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7 Things Every Residential Construction Business Needs To Be Successful


Many factors need to be taken into account when developing land, so if you want to run a successful residential construction business, your company needs a wide range of skill sets.

It may appear as simple as buying land, building houses, and making a profit, but many other factors could make the difference between success and failure. Here are 7 things every residential construction business needs to be successful.

A good land portfolio

If you intend to have any longevity in this industry, you need a decent land bank. One site may keep you going for a little while, but what will you do when it's complete? The planning process can take a long time, so you may need to start buying land a good 6-12 months before you intend to develop it.

Form as many contacts as you can and keep on the lookout for land opportunities. In a good market, land values will rise, so even if you do nothing with it for a while, you could still be making money.

Functional house type designs

Your standard house type designs may play a fundamental part in your success. Customers want a home that flows well and ticks most if not all of the boxes in terms of their dream home. Spend some time with your design teams to discuss floor layouts and trying to ensure that the designs are well-considered.

Customers will look for ease of use, functional space, and storage may also rank highly on their list of essentials. It's all very well designing a property that looks nice on the outside, but if the interior is disjointed and the layout doesn't work, it's unlikely to attract many buyers.

Specialist teams

You are only as good as your weakest link, and so you must have a team of specialists working for you or with you to make your business a success. You may, for example, encounter issues with contaminated land or run into drainage problems when groundworks start. Having a professional engineer on board should minimize the obstacles that you may face and make things a lot easier to deal with. 

Every successful company needs to make money, so having an accountant on board to keep track of your costs and income should help you on your way to being profitable. You will need a host of different skills in place, so make sure they are all accounted for, and it will help to make your business a viable one.  

Stand out from your competitors

Many landowners will sell their land in phases to different developers, so there may be times when you are selling homes right next door to your competition. That's why it's crucial to stand out and make customers want your homes rather than theirs.

A simple way to do this is by having a better specification. Many builders sell their homes with hardly anything included as standard which results in customers shelling out for extra sockets, fitted wardrobes, upgraded internal doors, and such like. Having a superior standard specification but keeping prices competitive could sway a customer to reserving with you over anyone else, so it's worth thinking about.

If you feel that this could inflate your sales prices and have a detrimental impact on sales rates, then another option is to offer various non-financial incentives to customers who you know are looking around. Whether it be free flooring or upgraded kitchen cabinetry, a little sweetener could be all they need to sign up with you rather than the developer next door.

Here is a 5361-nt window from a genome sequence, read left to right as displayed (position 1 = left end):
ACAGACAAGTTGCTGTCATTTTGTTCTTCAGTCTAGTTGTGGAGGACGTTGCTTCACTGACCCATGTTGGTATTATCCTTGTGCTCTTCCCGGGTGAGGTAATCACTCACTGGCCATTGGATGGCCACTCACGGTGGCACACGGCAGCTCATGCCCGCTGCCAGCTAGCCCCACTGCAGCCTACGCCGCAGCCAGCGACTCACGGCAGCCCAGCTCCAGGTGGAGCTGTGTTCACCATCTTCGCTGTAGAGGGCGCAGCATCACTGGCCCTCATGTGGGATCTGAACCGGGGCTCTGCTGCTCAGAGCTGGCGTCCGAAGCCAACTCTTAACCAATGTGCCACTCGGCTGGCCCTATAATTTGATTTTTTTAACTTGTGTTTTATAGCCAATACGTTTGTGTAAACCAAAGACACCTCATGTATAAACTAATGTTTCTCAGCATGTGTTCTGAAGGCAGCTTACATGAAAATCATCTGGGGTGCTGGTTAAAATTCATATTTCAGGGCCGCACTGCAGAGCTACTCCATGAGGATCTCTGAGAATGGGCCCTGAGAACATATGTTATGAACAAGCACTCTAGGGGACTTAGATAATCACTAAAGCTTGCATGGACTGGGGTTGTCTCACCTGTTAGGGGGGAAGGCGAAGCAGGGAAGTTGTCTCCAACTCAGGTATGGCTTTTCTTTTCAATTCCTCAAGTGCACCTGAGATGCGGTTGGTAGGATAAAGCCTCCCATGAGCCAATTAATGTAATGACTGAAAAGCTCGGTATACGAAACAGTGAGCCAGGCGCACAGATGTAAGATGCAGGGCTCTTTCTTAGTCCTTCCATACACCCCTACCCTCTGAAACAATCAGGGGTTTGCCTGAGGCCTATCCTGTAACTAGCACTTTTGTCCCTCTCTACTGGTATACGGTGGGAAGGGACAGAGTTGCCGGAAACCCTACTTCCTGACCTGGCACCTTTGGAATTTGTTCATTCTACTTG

Health and safety policies

Health and safety are crucial in any business, but few more so than the construction industry. It has one of the highest fatality rates, and so must be taken seriously. On-site staff must be given a formal induction and made aware of all health and safety restrictions and procedures on-site.

PPE gear should be worn at all times, and any site visitors must sign in and out. This is to make sure that in the event of an emergency, everyone is accounted for. Traffic management plans are needed to avoid collisions and ensure that staff and customers are kept safe at all times, and safety signage must be erected, where necessary. Health and safety is a serious matter and one which should never be ignored or take lightly. 

Making a profit

If you want your business to grow, you need to keep a close eye on the figures. Being profitable should be your primary goal, so it's crucial to know how your business is doing at any given time. At the beginning of every financial year, you should create a forecast of where you see your business going within the following 12 months.

Keep track of costs and unit prices and if you feel they are too high, have your commercial department renegotiate with suppliers to get better deals. Make sure staff are working to their optimum levels and, where necessary, set targets and KPI's to keep staff motivated and working to full capacity.

Every penny will affect your bottom-line profits, so it's worth monitoring and analyzing once in a while to see whether money is being wasted or whether systems and procedures need reviewing.  

Maximizing sales

You could have the best development, the ideal location, and the most perfectly designed homes, but if your sales team aren't up to scratch or don't have enough experience, none of it will matter.

More often than not, they will be selling a product that is not yet built, so make sure your employees know how to sell off-plan. Selling a home with nothing more than a specification and a set of drawings isn’t as easy as it sounds, so you need people that know what they are doing and know the industry.

Make sure your sales teams have as much information available as possible, and it will make the process a lot easier for them. The more detail they have to give potential customers, the higher the chance of securing that all-important sale.


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